The Liberals haven’t been interested in investing in nation building infrastructure, particularly when it comes to rail. The Liberals and the National Party that seem to always control the transport portfolio are interested in investing in some regional roads, but they aren’t interested in regional rail. It’s just regional roads, and I think that is a very narrow approach that they have.
JOURNALIST: How important is this to the port facility that we have here? Is it going to be (inaudible)
ALBANESE: This is an essential component of growth at the Port. This is about jobs in the Illawarra. If you don’t have rail access, then you restrict what you can do at the Port.
Rail is far more efficient, far more efficient at both importing and exporting. So rail you can travel in terms of the volume of traffic that you can take to the Port here, rail wins hands down.
That’s why all the best ports in the world – not just Australia – rely upon rail very much in terms of getting goods to the Port. And the Port itself has been very keen on this proposal.
When we announced the funding, which has meant that all the preconstruction work can be undertaken, it was certainly welcomed by the Port and I’m sure the Port will welcome today’s announcement as well.
JOURNALIST: This is a project that has taken a while to get off the ground. Do you have any idea if it goes ahead what sort of completion date might be looking at?
ALBANESE: In terms of completion, because we’ve funded the preconstruction work – what that’s done is it has enabled the EIS processes to be gone through – environmental approvals. It’s meant that the funding is there for the geotechnical work that’s required.
Good infrastructure requires it being done in a series of stages. First the feasibility study we know that bit is in. The second is the preconstruction activity, that’s being undertaken now. The next phase is to move to construction. It’s ready to go in terms of next year and this announcement should be able to bring that forward.
One of the things the preconstruction work is doing is doing an assessment of how long it will take to construct. It’s about 35 kilometres, the line, so it’s a significant challenge because of the geography of the area, but it is certainly achievable.
And of course what occurred, and the tragedy is what occurred with the stop work with the Liberals when they came into power in New South Wales, was that you already had some of the preconstruction work done on the bridges that are required as part of this project, and it just stopped.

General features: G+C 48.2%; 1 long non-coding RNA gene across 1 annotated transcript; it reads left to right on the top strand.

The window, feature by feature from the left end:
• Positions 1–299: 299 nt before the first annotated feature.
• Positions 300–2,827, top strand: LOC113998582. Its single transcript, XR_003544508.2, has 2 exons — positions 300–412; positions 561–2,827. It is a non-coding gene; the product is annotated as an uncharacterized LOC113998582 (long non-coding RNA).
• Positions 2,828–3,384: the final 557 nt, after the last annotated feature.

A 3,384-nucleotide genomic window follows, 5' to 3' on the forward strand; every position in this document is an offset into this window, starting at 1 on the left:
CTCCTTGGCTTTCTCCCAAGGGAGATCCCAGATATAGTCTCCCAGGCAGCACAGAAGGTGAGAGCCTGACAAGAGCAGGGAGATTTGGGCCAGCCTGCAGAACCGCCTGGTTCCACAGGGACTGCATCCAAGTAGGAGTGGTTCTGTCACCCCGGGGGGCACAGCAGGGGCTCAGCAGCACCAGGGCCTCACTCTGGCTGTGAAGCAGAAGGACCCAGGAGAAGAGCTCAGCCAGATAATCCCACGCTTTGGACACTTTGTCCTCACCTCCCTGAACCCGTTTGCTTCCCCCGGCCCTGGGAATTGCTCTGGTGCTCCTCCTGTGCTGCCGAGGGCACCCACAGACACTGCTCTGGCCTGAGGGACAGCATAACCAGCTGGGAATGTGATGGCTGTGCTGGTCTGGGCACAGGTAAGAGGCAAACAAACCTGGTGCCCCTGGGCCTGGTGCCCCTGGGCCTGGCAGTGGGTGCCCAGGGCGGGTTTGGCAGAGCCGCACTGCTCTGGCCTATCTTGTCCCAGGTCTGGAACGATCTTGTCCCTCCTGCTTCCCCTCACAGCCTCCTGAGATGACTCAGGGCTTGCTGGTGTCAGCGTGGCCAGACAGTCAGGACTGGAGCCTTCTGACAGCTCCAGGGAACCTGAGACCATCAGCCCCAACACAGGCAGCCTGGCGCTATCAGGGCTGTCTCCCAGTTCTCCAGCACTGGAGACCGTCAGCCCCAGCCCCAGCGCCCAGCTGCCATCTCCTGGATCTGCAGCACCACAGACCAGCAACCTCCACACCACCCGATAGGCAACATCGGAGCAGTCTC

JOURNALIST: In terms of this election campaign on infrastructure, is this turning into a rail versus road battle? I mean you’re out there announcing rail lines, the east coast rail line, Maldon Dombarton. Tony Abbott is talking about roads, his priority is roads, is that what it is all about?
ALBANESE: We’re doing rail and roads. That’s the difference.
We have doubled roads funding compared with the Howard Government. But we recognise that in order to deal with the challenges of the future, you also need rail.
What I don’t understand is someone who says that he wants to be the infrastructure prime minister, except he’ll wreck the NBN, which is the infrastructure of the future, he’ll stop any rail funding – including completely ruling out any urban rail funding at all – and he’ll rule out as well and trash the funding that’s there and available for private sector investment through the Clean Energy Finance Corporation.
This is a very narrow approach that he has. Today also we’re announcing in terms of the inland rail line, some $300 million, confirming that that’s in the budget for new sections of the inland rail line to be delivered.
And we’ve already spent $600 million of investment on existing parts of the inland rail line that needed upgrading so that you could have that inland freight line. Now that will be very important going through regional towns such as Toowoomba and Parkes, making a big difference. Parkes, so it’s on the north-south corridor, but also on the east-west corridor, making Parkes a freight hub for Australia, for the nation.
That’s why this inland freight announcement, reaffirming that the $300 million additional on top of the $600 million we’ve spent on the upgrade. Now this is an upgrade that is all in seats not held by the Labor Party. It was talked about by the National Party, they just didn’t build or upgrade a single metre of track.
It has taken a Labor Government to invest in rail freight, whether it be down the coast, whether it be new projects such as Maldon to Dombarton here, or whether it be the inland rail freight line.
Leader of the Australian Labor Party, MP for Grayndler, Rabbitohs Life Member. Authorised by Anthony Albanese, ALP, Canberra.